Re: The Battle of Mongua: From Ondjiva to Preira d’eça
I must say i'm so happy to see my great grandfathers name being mentioned in the books of history. i grew up hearing of his names in stories (folk tails), know i have discovered myself his name and his contribution to the world history and the shaping of the Namibian and Angolan borders of today
By Thomas Mweneni Thomas on: 29 April 2018
Re: Photo Gallery of Operation Sceptic (Smokeshell) added
Hi Johan
I drove 72C in smokeshell, Kobus Nortje who has put up a number of Photos was in 72A
As you know from Hilton's email above I have written a book that Hilton is editing and I'm looking for good photos. How do I contact Kobus to ask him for permission to use the pictures?
Thanks Brian
By Brian Davey on: 02 April 2018
Re: Photo Gallery of Operation Sceptic (Smokeshell) added
Hilton, I could not find the exact reference in my notes, but I suspect it was Lt Paul Louw as I do remember reading about that report. As soon as I pint it down i will get back to you again...As to the photographs, none of them belong to me. Many come from the 61 Mech site and you may be able to obtain high res ones directly from them.There has been too many holdups and issues re the publication (mostly from my side) so I would have to re-approach the publisher to do it "my way" as previously they wanted me to reduce a 200-page manuscript to 64 pages to fit to the standard format of the publisher's series. It was not exactly what I had in mind, so I put it on ice...
By Johan Schoeman on: 16 March 2018
Operation Sceptic (Smokeshell)
Hi Johan,
Thank you for the wonderful service you provide for Bush War vets.

1. Can you tell me which officer said during the attack on Smokeshell, "My troops are bleeding!" It might have been Maj Fouche.

2. An old friend of mine, Brian Davey, is writing his memoir of National Service, including Smokeshell. He was driver of Ratel Seven-one Charlie. I am doing the editing, and would greatly appreciate permission to use some of the photographs you have here.

3. When do you think your book will be published?

Thanks again
By Hilton Ratcliffe on: 06 March 2018
Re: 23rd of August 1978 01h15 I remember it distinctly.
I was 10 years old and went to skool in Katima Mulilo, I will never forget that knight, siting in the bom shelter. Our house was against the Zambezi river next to the gest house.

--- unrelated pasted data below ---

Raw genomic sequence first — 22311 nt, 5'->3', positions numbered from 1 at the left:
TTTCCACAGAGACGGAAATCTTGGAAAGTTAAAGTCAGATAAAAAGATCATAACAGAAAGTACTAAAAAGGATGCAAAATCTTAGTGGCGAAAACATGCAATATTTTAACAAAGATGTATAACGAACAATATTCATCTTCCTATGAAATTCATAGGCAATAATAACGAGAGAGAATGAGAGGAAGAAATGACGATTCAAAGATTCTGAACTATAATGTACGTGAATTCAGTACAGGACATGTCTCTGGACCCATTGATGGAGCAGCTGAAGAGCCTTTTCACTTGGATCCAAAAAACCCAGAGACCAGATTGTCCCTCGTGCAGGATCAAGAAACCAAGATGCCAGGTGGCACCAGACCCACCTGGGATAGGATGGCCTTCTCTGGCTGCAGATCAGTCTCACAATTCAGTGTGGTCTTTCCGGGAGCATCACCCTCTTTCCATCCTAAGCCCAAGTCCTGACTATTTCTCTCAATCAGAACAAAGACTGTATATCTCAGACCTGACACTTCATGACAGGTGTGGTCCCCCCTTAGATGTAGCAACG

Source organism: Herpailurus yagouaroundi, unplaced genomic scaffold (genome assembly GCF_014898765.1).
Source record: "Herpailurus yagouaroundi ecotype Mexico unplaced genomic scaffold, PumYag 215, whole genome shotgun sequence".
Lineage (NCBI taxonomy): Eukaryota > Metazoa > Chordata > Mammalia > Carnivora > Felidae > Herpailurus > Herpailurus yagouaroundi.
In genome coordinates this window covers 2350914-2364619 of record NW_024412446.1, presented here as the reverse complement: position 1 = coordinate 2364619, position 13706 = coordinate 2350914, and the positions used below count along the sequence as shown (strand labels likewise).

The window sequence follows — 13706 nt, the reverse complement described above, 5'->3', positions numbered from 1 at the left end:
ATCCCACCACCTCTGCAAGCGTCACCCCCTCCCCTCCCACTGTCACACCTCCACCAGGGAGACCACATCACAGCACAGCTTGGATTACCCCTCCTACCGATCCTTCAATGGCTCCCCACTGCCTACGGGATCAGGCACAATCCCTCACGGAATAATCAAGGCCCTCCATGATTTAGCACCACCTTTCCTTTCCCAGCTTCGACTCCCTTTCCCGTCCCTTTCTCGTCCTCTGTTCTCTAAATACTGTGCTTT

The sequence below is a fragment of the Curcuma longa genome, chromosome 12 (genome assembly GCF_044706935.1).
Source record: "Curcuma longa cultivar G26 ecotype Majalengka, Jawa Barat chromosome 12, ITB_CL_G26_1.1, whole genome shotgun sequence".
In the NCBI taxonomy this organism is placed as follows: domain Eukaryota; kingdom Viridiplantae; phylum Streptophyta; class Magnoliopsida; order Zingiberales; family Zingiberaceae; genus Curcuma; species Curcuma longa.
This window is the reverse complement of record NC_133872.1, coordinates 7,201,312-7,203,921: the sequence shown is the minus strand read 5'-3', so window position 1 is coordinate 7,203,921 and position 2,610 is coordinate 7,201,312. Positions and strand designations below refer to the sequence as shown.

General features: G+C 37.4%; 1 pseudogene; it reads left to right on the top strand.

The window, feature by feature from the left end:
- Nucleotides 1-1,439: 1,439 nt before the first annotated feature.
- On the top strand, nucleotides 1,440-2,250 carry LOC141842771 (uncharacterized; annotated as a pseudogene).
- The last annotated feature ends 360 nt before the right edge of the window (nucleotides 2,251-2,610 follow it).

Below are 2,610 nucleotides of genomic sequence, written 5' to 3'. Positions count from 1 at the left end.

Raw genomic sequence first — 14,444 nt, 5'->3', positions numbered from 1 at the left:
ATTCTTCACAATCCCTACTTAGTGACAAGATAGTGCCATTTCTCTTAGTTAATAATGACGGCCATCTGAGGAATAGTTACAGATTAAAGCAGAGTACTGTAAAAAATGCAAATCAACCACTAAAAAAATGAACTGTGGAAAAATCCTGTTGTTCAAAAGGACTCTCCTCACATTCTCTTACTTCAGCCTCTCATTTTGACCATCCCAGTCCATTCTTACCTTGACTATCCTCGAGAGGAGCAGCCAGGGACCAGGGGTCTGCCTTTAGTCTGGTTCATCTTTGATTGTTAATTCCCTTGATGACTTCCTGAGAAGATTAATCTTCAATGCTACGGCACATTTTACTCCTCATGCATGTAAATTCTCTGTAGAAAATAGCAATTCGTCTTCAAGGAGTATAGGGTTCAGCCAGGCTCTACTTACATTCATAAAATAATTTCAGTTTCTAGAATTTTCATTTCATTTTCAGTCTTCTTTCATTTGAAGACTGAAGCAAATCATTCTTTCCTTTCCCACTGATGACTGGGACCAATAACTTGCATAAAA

By Jan Cronje on: 23 January 2018
Re: Operation Savannah - The battle of the casualties of the war
Thank you for the interesting information, Sandy.
By Johan du Preez on: 03 January 2018
Re: Operation Savannah - The battle of the casualties of the war
It seems we never accomplished anything in Angola you with your foot taken in a slippery place....I was part of 16 maintenance unit ...a soldier escorting convoys all the way to Silver Porto from Grootfontein on many occasions between Dec 1975 and Jan/Feb 1976 . Everytime a truck a truck broke down we were expected to run and take cover in a bush we did not know waiting to be blown away whilst the tiffy's tried to fix the trucks on route ,,,lastly we then had to ride shotgun on a diesel/petrol train up from Lobito on the Benguela train line ,,,up the steep escarpment at a snails pace waiting to be blown away which never happened .We then after two weeks having to guard it whilst daily pumping to trucks was done to fill the underground tanks kept at the monastery abandon the train as is whilst we had to hitch a ride back to the states. A high light was being a barman at one of Jamie Ys's movies beautiful people at Grootfontein. People do not know what a civil war can do and the comfort they have or had living in in SA..For some reason I never was called to do any camps or had made contact with the 9 others who were part of that "escort defence unit" a real mix breed of English/Afrikaners .Unfortunately I but did almost lose my leg from the knee playing soccer up in Jhb lying all tied up for over 2.5 months as they battled to save it in the Mill Park hospital in around 1983.This eventually effecting my whole body.I guess it keeps one humble and the glory be to the One and only God ...regards
By Sandy Carter on: 02 January 2018